1. Late evening, onthe edge of a remote field located in Middle-England, three score and ten years forward of this day, two romantics made preparation for a starkly different kind of date, to the usual. Charlotte lifted out a fat gun from a portable case they’d brought along with them and handed it to her lover. “Actually, it’s not as heavy as it looks!” Chris said. “That’s right, it’s mostly hollow in construction.” Charlotte replied, knowledgeably. “Here, let me help with the cartridge, then you can do the honours.” The crescent moon and clustering Milky Way stars spread across the cloudless night sky, providing adequate light to assist with prompt loading of the firearm. “There,” she said, cocking the mechanism, “you’re good-to-go.” “Are you sure it’s safe?” Chris tested the weight with a loose grip, peering at the gun inquisitively. As he rolled it back and forth through a one-hundred-and-eighty degree arc, Charlotte studied Chris, unsure if his question had been a serious one or not. “Yes darling,” she said, taking a firm hold of his arm, “especially if you point like so, up in this direction.” From her pockets, she produced four foam earplugs and gently inserted them, first in Chris’s and then her own ears. “It doesn’t make too loud a bang,” she said, her voice raised by five decibels, “it’s not like a starter’s pistol. But, safety-first, just in case. We don’t want to go down in history as the first couple to lose our hearing, in such a manner.” “In case of a malfunction, you mean?” Chris asked. “Exactly so.”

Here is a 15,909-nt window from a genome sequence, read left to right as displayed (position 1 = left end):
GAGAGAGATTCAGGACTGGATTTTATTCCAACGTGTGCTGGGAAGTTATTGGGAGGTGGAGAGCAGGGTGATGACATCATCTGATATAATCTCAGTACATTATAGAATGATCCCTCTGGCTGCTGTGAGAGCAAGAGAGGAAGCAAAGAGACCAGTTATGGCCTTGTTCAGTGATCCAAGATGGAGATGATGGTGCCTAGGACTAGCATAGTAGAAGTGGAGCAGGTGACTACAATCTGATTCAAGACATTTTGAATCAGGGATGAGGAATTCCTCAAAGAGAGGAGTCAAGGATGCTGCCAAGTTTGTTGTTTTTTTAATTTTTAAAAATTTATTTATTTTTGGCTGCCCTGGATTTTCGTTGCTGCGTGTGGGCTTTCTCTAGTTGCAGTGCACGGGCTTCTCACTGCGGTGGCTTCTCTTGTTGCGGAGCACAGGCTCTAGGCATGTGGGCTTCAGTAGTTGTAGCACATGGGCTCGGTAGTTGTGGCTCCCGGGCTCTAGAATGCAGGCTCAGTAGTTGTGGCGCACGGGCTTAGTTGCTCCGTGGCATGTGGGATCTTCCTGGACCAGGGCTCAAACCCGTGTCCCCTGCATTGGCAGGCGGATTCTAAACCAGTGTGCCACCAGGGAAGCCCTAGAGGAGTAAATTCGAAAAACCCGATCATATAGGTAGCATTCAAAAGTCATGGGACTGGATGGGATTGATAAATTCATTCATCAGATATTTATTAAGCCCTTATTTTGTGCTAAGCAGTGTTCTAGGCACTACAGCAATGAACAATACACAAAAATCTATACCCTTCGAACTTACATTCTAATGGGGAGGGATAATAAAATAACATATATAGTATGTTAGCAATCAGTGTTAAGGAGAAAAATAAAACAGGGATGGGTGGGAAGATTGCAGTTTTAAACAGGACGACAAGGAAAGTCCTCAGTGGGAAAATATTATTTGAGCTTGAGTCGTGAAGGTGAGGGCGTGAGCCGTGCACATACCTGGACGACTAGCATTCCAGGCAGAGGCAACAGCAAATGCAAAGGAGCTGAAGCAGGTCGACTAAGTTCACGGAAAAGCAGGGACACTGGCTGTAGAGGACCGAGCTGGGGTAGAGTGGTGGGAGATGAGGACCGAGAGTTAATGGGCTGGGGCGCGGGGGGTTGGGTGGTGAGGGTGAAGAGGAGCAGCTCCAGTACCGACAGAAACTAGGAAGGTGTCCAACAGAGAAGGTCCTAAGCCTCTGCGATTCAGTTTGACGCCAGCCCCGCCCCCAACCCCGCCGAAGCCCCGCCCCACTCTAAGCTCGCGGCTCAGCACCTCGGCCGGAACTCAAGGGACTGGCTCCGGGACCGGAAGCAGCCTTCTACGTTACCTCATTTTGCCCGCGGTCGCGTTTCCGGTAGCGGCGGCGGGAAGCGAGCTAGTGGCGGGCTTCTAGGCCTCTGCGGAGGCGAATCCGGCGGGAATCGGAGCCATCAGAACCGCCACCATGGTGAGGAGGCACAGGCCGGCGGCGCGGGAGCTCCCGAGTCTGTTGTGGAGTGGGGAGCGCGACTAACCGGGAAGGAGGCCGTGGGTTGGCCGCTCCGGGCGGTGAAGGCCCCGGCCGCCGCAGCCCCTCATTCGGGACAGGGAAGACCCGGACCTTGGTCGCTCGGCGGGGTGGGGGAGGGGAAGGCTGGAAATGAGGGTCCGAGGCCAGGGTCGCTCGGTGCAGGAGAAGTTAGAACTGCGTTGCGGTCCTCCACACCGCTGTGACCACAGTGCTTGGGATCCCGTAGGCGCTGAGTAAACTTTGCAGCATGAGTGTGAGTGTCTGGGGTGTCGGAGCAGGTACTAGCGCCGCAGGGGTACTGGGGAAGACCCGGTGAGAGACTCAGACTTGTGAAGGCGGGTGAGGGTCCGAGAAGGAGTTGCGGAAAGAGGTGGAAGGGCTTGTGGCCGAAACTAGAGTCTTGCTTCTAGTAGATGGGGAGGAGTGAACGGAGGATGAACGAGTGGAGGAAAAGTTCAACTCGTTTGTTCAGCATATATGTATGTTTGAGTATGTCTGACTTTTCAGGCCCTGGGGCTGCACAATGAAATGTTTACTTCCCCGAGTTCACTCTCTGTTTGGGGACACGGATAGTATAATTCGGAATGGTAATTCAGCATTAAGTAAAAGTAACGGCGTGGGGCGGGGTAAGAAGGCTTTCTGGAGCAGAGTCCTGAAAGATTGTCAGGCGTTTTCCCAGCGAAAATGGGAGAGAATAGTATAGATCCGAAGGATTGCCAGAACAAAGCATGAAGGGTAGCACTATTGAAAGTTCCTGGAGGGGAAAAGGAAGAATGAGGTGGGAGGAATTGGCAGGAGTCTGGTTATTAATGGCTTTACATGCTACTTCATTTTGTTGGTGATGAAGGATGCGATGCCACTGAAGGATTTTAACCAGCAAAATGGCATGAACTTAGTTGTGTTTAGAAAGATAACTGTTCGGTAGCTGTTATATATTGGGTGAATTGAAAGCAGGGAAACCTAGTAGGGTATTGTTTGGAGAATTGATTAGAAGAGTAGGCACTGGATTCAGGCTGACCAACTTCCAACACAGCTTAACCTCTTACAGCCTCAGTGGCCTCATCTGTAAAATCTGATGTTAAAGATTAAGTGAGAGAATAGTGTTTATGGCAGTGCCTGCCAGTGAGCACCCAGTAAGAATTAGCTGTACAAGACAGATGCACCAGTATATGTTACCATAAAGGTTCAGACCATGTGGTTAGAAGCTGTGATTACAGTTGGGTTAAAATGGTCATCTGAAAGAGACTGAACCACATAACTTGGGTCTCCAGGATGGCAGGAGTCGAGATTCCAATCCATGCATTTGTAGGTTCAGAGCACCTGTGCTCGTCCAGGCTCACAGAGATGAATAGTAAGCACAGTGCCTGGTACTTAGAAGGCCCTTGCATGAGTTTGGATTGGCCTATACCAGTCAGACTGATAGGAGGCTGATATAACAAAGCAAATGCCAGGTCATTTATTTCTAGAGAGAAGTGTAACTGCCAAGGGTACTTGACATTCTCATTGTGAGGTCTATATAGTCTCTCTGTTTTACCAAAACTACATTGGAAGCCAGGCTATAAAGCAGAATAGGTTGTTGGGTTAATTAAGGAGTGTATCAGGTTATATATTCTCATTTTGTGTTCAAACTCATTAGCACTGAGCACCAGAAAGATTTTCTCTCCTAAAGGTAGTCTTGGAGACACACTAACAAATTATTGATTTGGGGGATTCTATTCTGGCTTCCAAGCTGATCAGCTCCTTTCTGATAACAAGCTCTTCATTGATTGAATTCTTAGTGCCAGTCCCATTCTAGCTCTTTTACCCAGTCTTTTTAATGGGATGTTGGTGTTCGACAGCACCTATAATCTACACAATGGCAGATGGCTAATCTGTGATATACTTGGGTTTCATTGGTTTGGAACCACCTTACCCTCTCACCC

Alfrid had sight of him: location Gallery 2. Using the zoom function on the security camera monitor, he watched awhile, as the man lightly stroked a high value piece with his fingertips. “Excuse me sir!” Alfrid yodelled, skidding to a stop on the polished gallery floor. “You can’t touch this.” Surrounded by non-figurative paintings on the walls were five sculptures, located near the centre of the room. Each, human-sized in scale, formed from richly veined marble and oil-finished ash timber, broadly cylindrical and smooth. Bored into the sides, round-shaped holes added interest, some through the marble, other holes appearing in the wood. Naturally, the sculptures called out to be touched and the man doing the touching, stood dressed in full military fatigues. “I sanitized my hands thoroughly.” He said, pulling away sharply from the sculpture he’d been caught fondling. “At the entrance, when I came in.” He held his hands up in front of his chest, palms showing, his long fingers stretching outwards. “Well …” Alfrid hesitated. Abstract words collided with each other inside his mind, while he tried to formulate a coherent sentence. “I thought the problem with touching, had to do with dirt and grease from people’s hands, transferring onto the sculpture.” The army man looked at the gallery custodian, appealing for a judgement. “Coupled with the passage of time, it’s these minute abrasives and oils which cause the damage.” “Look, it’s just, if I say ‘yes’ to you,” Alfrid’s voice vibrated with a conciliatory tone, “you know what I mean?” “Others will think it’s alright to touch the exhibits too?” “That’s right, sir.” “Although,” the military man countered, “there’s no one else in here, just you and I. No one else will see me touching.” Both men threw glances around the room, unnecessarily. Alfrid placed his hands on his hips; he felt close to conceding the point. Staring out through the shopfront earlier, had demonstrated the street outside as empty. No cars, no people, no stray dogs, no vapour trails intersecting across the blue sky. Following the second-wave onslaught of the virus pandemic, this had become the new normal. The telephone at the reception in Gallery 1 rang. “One moment, please.” Alfrid said, raising a relaxed index finger up in the air, as he backed out of the space.